29 August 2018
When people call someone a ‘good Samaritan’, they may know the parable of the good Samaritan from the Gospel of Luke, where a Samaritan helped a man who was beaten, stripped of his clothes and left by the roadside to die. But they probably don’t know that there are hundreds of ancient Israelite Samaritans still living today. I was so fascinated when I heard this that I decided to find a way to meet them when I was in Israel.
My first visit was at the turn of the new millennium. Although tension was high between Israelis and Palestinians, I found a tour guide who agreed to drive me from Israel to the northern West Bank and then up Mount Gerizim to the Samaritan village of Kiryat Luza. We passed modest limestone houses and arrived at the dusty main street, where the guide stopped in front of a small, two-storey museum. Inside, it was the size of a large living room, and I saw a diorama of ancient priestly garments, a sample of round matza (unleavened bread) and a genealogical tree in the shape of a menorah (seven-branched candelabrum) that went back thousands of years.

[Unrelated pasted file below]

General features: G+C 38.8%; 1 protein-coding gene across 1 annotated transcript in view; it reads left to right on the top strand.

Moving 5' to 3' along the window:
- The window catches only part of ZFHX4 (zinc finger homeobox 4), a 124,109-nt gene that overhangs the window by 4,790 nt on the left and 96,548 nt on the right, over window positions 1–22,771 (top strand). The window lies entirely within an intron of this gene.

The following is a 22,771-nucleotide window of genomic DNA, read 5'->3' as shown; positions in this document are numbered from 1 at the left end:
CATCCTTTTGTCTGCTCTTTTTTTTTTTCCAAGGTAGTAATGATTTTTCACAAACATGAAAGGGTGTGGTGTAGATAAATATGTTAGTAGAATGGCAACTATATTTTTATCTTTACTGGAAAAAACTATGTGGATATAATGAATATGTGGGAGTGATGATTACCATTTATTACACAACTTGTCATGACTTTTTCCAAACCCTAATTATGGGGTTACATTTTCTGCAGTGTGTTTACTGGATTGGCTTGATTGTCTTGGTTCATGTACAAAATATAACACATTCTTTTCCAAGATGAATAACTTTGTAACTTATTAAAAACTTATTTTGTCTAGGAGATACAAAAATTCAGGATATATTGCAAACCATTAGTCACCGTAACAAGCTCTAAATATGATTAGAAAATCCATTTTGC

One wall was covered with photographs of austere, bearded old men wearing turbans. The priest, who was the guardian of the museum, pointed to one of them and said, “That was my father, the kohen gadol, or high priest of the Samaritans. The priestly lineage goes back to Aaron, the brother of Moses.”
“Moses of the Ten Commandments?” I asked. He nodded.
And that’s when I lost it. I began to cry, and the tears never stopped until I left the mountaintop. I felt I had encountered something that was very ancient, powerful and true.